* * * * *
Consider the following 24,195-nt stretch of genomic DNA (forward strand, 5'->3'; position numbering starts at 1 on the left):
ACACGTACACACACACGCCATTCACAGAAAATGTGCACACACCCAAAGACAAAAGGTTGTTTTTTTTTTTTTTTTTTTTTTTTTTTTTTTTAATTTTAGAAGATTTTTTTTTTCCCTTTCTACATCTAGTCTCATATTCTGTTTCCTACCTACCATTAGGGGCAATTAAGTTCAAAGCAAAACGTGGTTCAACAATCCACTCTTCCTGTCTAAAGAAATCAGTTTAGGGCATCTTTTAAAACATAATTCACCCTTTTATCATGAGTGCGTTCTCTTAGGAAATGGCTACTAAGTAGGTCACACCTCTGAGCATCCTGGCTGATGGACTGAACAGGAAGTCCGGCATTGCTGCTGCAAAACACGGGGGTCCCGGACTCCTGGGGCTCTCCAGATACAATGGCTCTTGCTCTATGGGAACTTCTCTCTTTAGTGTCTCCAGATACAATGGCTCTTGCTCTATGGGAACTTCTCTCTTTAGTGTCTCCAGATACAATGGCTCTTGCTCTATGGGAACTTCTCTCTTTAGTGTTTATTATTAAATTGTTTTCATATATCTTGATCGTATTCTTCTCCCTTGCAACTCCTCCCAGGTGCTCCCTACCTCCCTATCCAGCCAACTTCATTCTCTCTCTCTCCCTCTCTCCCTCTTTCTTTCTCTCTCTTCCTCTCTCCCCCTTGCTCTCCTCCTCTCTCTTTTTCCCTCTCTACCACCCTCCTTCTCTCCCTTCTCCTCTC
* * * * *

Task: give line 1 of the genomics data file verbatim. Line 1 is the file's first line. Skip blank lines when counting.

Consider the following 24,195-nt stretch of genomic DNA (forward strand, 5'->3'; position numbering starts at 1 on the left):